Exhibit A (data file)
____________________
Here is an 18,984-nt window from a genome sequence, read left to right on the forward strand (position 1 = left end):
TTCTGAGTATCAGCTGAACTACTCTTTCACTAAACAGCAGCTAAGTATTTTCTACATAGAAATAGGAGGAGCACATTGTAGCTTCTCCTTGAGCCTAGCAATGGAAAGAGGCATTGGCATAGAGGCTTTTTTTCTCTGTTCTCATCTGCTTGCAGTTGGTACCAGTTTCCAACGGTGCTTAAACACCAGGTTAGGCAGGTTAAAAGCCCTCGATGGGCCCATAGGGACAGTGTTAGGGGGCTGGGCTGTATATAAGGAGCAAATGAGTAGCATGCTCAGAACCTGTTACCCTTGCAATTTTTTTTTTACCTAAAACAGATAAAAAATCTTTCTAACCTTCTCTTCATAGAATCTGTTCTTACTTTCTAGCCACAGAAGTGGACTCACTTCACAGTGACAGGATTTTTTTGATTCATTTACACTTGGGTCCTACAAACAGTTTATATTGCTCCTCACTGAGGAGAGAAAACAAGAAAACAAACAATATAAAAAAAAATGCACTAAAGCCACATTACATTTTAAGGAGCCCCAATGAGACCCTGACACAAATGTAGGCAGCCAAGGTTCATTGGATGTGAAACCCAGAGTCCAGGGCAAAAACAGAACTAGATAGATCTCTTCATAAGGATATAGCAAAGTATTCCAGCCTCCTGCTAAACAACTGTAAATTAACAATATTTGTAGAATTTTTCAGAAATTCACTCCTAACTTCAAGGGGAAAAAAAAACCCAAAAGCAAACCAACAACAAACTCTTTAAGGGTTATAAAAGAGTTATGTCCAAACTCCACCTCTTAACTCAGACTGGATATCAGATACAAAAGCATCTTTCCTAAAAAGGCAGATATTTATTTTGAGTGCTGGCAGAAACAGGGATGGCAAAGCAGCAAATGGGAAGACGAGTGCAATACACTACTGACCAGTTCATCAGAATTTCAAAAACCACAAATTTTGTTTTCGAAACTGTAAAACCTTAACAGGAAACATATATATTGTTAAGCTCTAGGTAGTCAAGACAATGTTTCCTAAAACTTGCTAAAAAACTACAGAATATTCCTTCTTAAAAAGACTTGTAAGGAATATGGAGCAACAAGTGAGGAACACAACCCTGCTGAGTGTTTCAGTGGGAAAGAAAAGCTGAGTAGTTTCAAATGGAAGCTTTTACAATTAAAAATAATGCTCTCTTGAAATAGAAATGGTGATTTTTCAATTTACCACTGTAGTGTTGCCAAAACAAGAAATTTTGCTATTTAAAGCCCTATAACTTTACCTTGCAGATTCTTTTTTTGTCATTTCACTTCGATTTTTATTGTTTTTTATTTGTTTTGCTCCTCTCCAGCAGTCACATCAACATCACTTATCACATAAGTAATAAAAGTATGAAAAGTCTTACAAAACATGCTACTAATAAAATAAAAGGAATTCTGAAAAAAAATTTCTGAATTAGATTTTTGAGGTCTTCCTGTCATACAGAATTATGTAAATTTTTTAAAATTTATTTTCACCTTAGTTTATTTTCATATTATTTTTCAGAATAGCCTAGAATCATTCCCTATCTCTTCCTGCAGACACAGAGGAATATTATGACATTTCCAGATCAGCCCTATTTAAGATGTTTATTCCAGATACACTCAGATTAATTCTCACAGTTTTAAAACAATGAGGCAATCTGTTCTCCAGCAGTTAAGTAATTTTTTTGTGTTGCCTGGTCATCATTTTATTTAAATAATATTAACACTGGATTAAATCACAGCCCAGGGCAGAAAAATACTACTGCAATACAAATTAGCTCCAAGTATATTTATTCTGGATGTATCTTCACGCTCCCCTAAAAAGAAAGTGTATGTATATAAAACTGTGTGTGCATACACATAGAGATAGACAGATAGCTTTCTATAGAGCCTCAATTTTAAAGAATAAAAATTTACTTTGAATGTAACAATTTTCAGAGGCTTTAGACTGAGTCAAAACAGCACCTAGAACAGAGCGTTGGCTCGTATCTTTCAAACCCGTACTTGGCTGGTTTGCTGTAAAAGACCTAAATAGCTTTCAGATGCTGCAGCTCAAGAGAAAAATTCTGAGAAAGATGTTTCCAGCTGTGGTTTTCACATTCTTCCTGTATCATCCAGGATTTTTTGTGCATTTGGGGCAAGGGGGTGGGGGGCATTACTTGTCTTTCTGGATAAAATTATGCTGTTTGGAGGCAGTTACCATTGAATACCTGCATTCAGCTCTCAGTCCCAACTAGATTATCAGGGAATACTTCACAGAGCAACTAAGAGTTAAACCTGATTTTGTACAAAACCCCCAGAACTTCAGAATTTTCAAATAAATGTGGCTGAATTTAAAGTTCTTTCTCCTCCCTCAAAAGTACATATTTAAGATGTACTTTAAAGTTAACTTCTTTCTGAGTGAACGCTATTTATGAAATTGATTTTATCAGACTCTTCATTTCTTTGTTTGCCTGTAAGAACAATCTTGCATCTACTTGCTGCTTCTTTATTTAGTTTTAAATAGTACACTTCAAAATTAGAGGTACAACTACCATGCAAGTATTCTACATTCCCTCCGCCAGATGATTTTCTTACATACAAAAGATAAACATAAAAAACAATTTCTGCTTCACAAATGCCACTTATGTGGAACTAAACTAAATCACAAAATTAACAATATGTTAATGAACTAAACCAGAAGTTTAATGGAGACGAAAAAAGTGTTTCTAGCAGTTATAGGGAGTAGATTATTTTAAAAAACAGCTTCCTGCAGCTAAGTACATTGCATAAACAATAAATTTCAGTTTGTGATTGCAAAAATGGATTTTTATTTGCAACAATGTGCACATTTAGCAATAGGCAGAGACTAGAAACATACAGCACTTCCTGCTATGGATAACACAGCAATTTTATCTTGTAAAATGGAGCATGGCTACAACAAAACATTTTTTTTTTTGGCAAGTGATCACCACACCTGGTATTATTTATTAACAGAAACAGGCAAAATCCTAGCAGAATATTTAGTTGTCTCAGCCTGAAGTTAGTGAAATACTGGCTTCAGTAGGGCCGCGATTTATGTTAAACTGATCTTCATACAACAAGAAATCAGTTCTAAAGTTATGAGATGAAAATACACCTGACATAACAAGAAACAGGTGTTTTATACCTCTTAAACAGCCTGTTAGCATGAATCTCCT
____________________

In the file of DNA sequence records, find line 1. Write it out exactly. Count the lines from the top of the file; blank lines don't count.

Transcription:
Here is an 18,984-nt window from a genome sequence, read left to right on the forward strand (position 1 = left end):